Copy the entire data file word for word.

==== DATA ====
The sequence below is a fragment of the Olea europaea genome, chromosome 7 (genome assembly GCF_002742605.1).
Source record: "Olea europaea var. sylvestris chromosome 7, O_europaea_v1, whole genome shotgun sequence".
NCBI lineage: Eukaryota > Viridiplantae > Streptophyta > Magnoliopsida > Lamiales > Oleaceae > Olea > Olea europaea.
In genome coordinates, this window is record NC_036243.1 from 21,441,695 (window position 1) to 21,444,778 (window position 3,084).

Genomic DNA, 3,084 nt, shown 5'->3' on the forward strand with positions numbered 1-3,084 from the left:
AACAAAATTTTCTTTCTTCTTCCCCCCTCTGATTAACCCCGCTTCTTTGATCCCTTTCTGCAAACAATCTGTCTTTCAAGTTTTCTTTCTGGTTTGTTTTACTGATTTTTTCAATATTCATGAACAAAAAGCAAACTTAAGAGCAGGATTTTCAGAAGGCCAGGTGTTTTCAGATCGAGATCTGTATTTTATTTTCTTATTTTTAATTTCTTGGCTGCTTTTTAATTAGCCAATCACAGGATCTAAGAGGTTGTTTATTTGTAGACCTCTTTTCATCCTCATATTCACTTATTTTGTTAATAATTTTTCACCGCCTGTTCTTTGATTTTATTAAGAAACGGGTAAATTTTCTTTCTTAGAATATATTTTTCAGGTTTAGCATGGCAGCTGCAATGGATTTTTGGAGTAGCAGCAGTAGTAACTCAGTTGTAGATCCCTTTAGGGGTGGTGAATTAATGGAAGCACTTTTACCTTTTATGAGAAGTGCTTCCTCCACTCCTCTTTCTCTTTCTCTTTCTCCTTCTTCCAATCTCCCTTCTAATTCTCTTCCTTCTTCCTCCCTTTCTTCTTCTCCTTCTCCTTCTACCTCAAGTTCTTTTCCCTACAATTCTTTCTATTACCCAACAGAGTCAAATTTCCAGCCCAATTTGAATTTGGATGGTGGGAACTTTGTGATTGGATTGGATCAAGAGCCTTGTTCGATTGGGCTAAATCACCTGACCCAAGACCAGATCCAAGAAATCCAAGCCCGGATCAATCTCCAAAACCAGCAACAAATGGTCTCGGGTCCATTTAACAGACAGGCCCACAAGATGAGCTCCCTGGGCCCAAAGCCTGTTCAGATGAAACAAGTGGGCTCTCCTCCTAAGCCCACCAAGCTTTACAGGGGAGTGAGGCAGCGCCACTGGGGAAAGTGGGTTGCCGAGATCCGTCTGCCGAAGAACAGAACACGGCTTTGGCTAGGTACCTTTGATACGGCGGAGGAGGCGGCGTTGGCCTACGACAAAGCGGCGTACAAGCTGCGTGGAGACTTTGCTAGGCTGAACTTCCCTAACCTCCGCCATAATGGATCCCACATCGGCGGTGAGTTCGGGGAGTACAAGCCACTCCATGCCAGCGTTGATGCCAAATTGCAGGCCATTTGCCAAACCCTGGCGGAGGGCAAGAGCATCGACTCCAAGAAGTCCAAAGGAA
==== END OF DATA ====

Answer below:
The sequence below is a fragment of the Olea europaea genome, chromosome 7 (genome assembly GCF_002742605.1).
Source record: "Olea europaea var. sylvestris chromosome 7, O_europaea_v1, whole genome shotgun sequence".
NCBI lineage: Eukaryota > Viridiplantae > Streptophyta > Magnoliopsida > Lamiales > Oleaceae > Olea > Olea europaea.
In genome coordinates, this window is record NC_036243.1 from 21,441,695 (window position 1) to 21,444,778 (window position 3,084).

Genomic DNA, 3,084 nt, shown 5'->3' on the forward strand with positions numbered 1-3,084 from the left:
AACAAAATTTTCTTTCTTCTTCCCCCCTCTGATTAACCCCGCTTCTTTGATCCCTTTCTGCAAACAATCTGTCTTTCAAGTTTTCTTTCTGGTTTGTTTTACTGATTTTTTCAATATTCATGAACAAAAAGCAAACTTAAGAGCAGGATTTTCAGAAGGCCAGGTGTTTTCAGATCGAGATCTGTATTTTATTTTCTTATTTTTAATTTCTTGGCTGCTTTTTAATTAGCCAATCACAGGATCTAAGAGGTTGTTTATTTGTAGACCTCTTTTCATCCTCATATTCACTTATTTTGTTAATAATTTTTCACCGCCTGTTCTTTGATTTTATTAAGAAACGGGTAAATTTTCTTTCTTAGAATATATTTTTCAGGTTTAGCATGGCAGCTGCAATGGATTTTTGGAGTAGCAGCAGTAGTAACTCAGTTGTAGATCCCTTTAGGGGTGGTGAATTAATGGAAGCACTTTTACCTTTTATGAGAAGTGCTTCCTCCACTCCTCTTTCTCTTTCTCTTTCTCCTTCTTCCAATCTCCCTTCTAATTCTCTTCCTTCTTCCTCCCTTTCTTCTTCTCCTTCTCCTTCTACCTCAAGTTCTTTTCCCTACAATTCTTTCTATTACCCAACAGAGTCAAATTTCCAGCCCAATTTGAATTTGGATGGTGGGAACTTTGTGATTGGATTGGATCAAGAGCCTTGTTCGATTGGGCTAAATCACCTGACCCAAGACCAGATCCAAGAAATCCAAGCCCGGATCAATCTCCAAAACCAGCAACAAATGGTCTCGGGTCCATTTAACAGACAGGCCCACAAGATGAGCTCCCTGGGCCCAAAGCCTGTTCAGATGAAACAAGTGGGCTCTCCTCCTAAGCCCACCAAGCTTTACAGGGGAGTGAGGCAGCGCCACTGGGGAAAGTGGGTTGCCGAGATCCGTCTGCCGAAGAACAGAACACGGCTTTGGCTAGGTACCTTTGATACGGCGGAGGAGGCGGCGTTGGCCTACGACAAAGCGGCGTACAAGCTGCGTGGAGACTTTGCTAGGCTGAACTTCCCTAACCTCCGCCATAATGGATCCCACATCGGCGGTGAGTTCGGGGAGTACAAGCCACTCCATGCCAGCGTTGATGCCAAATTGCAGGCCATTTGCCAAACCCTGGCGGAGGGCAAGAGCATCGACTCCAAGAAGTCCAAAGGAA